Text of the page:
The volume of food you plan to serve determines how large and powerful your fryer needs to be.

“Choosing the right size for your needs is important,” says Alan Lake, a chef and restaurant consultant from Chicago. “Overcrowding equals inferior product. Anything that overlaps in the oil leads to an uneven fry.”

A fryer’s tank capacity not only determines how much food can be placed into baskets, but also affects recovery time, or how quickly the oil returns to the proper cooking temperature after food is submerged in it.

“If a restaurant is slammed from 11:30 am to 1:30 pm, a smaller fryer may not be able to recover quickly enough and will end up cooking at a lower temperature,” says Jan Spence, owner of Jan Spence & Associates, a Jacksonville, FL–based business consulting firm. “Food will end up absorbing more oil and coming out greasy.”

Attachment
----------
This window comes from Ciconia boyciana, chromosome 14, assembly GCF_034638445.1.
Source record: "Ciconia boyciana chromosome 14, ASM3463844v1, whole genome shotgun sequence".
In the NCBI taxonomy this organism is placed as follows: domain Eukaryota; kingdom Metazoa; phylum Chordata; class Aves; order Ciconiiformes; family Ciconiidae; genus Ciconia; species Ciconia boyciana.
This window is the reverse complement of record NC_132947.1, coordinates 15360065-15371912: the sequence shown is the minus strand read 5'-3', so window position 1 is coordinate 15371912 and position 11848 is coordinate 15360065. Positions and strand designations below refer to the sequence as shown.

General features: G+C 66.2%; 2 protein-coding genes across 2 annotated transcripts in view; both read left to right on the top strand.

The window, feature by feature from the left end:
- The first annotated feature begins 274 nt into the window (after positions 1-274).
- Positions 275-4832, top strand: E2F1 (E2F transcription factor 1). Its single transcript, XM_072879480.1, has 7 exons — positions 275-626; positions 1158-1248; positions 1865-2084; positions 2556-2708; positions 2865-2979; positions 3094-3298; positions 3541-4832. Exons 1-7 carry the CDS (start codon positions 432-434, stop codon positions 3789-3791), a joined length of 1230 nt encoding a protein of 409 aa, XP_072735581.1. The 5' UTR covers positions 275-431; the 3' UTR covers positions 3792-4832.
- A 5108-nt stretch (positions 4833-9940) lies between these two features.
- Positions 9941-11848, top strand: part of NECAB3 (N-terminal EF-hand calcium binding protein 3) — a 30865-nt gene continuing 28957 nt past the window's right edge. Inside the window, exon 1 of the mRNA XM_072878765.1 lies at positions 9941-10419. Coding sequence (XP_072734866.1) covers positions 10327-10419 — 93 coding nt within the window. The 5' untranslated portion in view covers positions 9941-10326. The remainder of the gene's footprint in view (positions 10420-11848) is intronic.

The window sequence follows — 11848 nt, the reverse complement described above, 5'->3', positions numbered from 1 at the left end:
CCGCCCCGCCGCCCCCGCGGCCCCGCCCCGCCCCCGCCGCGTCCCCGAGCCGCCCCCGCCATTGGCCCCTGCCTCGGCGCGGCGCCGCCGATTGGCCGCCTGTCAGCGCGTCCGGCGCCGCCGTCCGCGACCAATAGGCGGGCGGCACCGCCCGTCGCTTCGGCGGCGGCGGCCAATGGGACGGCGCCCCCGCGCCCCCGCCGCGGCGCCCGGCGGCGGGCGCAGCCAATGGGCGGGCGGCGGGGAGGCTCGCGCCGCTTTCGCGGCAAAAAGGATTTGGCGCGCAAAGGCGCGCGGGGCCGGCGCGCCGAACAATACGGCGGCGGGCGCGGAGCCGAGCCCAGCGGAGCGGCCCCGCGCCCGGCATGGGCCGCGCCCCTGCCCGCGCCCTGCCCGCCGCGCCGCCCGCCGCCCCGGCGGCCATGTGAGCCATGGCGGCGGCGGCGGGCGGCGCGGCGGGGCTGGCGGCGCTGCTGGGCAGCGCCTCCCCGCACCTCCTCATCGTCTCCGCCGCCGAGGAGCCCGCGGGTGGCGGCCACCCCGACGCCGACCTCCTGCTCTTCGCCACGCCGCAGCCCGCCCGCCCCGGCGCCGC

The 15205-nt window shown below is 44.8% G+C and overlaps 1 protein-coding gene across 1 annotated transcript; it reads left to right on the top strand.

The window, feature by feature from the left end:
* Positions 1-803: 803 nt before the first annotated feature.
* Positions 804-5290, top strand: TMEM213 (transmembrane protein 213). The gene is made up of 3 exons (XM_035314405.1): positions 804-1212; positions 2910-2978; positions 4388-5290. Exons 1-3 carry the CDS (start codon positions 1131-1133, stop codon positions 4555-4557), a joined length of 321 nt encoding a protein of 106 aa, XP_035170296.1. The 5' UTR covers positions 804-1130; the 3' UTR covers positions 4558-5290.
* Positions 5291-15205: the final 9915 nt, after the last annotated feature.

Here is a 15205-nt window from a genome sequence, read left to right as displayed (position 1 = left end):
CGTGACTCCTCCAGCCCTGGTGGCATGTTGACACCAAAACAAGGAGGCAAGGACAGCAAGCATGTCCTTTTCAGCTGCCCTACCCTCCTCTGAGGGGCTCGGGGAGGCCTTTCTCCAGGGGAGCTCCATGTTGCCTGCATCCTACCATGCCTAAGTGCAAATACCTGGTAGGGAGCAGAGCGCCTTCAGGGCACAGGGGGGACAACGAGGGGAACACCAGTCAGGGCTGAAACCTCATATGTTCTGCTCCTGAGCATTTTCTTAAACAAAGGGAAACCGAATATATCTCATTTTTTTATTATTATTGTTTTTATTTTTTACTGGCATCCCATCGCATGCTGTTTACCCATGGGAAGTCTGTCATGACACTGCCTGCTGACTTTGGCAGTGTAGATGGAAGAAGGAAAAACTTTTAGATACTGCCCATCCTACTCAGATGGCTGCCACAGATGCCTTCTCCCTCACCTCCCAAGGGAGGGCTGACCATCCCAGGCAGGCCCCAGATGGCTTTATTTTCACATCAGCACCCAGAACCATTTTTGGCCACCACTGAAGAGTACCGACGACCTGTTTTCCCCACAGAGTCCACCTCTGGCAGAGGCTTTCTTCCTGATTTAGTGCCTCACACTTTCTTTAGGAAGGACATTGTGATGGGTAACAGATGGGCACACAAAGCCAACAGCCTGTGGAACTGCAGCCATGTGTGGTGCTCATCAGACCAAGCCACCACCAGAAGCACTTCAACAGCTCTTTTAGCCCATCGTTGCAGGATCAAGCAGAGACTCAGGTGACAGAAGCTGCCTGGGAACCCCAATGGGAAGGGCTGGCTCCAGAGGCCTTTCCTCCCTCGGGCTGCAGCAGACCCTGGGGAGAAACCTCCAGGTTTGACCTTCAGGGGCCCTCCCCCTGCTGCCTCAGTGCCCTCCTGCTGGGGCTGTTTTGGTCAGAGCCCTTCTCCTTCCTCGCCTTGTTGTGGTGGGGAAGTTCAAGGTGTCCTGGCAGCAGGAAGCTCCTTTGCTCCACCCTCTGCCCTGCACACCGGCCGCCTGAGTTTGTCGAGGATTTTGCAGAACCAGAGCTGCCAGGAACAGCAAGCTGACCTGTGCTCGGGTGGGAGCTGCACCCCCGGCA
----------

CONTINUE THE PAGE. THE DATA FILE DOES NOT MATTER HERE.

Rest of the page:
Gas fryers typically heat up more quickly and to a higher cooking temperature than electric fryers, but electric models have a faster recovery time between frying cycles.

3. Do You Have Space Constraints?

If your establishment is small or floor space is limited, an electric countertop model may be your best option. “Tabletop electric fryers are ideal for a corporate café, deli or location with only a few fried menu items,” Spence says.

4. How Will You Maintain the Equipment?

Freshly battered products, such as fish filets or chicken wings, require the oil to be filtered and changed more frequently than frozen products, such as French fries and pre-breaded chicken nuggets. Investing in a fryer with a built-in filtering system or hiring an external filtering service minimizes the hassle of frequent draining and oil replacement.

Spence says restaurants can prolong the life of oil by turning down the fryer temperature during slow periods, covering the fryer at night to minimize oxygenation and using a skimmer to clear particulates between frying cycles.

“Most restaurants will get into a pattern and set a policy for when the oil needs to be changed,” she says. “This ensures that it happens on a regular basis and staff can’t defer the task, because it’s generally considered the nastiest job in the kitchen.” – Staples

Source: Tips for choosing a deep fryer